The Chronicles Of Narnia: The Lion, The Witch And The Wardrobe
Walt Disney Records, 2005
REVIEW BY: JB
ORIGINALLY PUBLISHED: 01/17/2006
The books and movie are considered controversial for their use of indigenous mythic images of the British Isles in presenting Christian allegory, but you'll be glad the soundtrack does the same thing by bridging modern orchestral sensibilities to ancient melodic themes. Some critics complain about the music being a little too modern, unfavorably comparing it to the meticulously researched and constructed score for the Lord Of The Rings trilogy, but this critic thinks it has a place on the shelves of many music lovers who balk at Wagner and are attuned to more visceral melodies and faster pacing.
Music has always been important in Disney movies, providing a crucial dimension to their trademark "family magic" in each of their wide-release movies. The score, composed by Harry Gregson-Williams (The Tigger Movie, Shrek... wait a minute, Shrek had a score?), deftly guides the theatergoer through the emotional changes of the on screen characters, such as Lucy's surprise and fear upon meeting a faun into wonder and friendliness in "Lucy Meets Mr. Tumnus" and the several strategic and emotional perspectives of the battle scene in "The Battle."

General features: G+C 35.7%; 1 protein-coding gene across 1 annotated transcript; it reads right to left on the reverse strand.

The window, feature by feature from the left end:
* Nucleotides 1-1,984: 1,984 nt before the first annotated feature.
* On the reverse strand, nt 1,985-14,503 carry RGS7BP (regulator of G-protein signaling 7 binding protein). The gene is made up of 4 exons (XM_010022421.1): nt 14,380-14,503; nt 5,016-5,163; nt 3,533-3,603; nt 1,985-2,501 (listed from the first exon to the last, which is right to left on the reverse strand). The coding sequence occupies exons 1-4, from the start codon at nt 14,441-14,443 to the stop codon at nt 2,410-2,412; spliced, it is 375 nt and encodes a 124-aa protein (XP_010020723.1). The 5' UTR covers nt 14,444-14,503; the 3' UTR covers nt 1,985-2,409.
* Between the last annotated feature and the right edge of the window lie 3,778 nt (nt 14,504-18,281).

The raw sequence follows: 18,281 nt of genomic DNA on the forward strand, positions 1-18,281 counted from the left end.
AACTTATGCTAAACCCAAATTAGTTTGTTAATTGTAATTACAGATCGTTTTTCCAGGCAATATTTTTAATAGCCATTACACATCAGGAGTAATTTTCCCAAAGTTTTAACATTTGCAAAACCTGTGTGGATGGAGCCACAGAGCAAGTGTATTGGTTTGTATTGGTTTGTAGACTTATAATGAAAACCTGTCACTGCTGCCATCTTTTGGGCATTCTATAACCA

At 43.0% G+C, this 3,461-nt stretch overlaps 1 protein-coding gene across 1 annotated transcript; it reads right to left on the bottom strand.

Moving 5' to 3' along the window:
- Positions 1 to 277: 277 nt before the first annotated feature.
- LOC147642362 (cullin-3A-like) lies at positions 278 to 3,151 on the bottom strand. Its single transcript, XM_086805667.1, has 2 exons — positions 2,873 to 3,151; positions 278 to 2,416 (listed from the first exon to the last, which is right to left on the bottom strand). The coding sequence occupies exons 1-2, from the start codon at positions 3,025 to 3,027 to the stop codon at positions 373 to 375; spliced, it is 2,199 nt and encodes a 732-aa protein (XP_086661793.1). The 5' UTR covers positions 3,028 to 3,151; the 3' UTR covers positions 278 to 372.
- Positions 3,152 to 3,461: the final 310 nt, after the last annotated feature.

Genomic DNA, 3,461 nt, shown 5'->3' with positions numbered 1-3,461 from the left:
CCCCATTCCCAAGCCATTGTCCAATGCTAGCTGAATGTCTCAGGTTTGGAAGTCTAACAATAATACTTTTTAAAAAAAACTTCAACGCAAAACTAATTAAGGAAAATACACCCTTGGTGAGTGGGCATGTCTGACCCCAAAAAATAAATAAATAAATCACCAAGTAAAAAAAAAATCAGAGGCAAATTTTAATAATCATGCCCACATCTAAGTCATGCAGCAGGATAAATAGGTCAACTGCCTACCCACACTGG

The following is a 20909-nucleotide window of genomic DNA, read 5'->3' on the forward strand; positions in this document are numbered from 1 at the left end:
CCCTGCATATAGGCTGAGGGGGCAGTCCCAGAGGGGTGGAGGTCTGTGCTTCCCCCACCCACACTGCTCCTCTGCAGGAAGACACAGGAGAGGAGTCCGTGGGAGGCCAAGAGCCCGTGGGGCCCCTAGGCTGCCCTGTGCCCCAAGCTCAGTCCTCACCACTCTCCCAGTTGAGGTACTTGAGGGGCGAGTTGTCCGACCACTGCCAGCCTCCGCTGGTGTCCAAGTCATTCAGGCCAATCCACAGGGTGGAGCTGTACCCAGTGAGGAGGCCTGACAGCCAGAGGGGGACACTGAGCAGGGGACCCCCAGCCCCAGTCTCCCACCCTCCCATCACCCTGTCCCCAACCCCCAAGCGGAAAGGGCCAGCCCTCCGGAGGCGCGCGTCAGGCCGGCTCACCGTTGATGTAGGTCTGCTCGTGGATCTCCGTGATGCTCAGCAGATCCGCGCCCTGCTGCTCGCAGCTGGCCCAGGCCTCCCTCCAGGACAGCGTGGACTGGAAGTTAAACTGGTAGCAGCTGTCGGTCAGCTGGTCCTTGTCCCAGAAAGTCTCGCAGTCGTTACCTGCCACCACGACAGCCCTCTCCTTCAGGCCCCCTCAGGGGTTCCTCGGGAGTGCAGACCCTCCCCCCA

The music not only complements the action but is vital to it, as the movie adaptation accelerates the plot found in the book, and the changes need to seem genuine and not rushed (despite its length, the movie version of Harry Potter And The Goblet of Fire sped through the plot like a summarized version of itself). Part of what makes this movie successful in that regard is the subtle, evocative score.
The album, however, is ruined by the obligatory pop tracks at the end of the album, ostensibly included to aid in the cross-platform promotion of this whole franchise, but I don't think you'll see Alanis Morissette's out-of-my-element "Wunderkind" on MTV a lot this season. Imogen Heap's tedious mess of a song is bland and forgettable, and the presence of Tim Finn's depressing "Winter Light" is inexplicable; I thought they threw out Evanescence's contribution for this project because it was too dark. There's a bonus track called "Where" by Lisbeth Scott which is slightly more tolerable, but most listeners probably gave up by the time they got to it.
But not only does the soundtrack work well on screen, it's a good standalone album to keep at home. The problem with many soundtracks is that they're boring to listen to, but Narnia has enough texture to be used as good, relaxing background music. Keep it next to the latest Enya.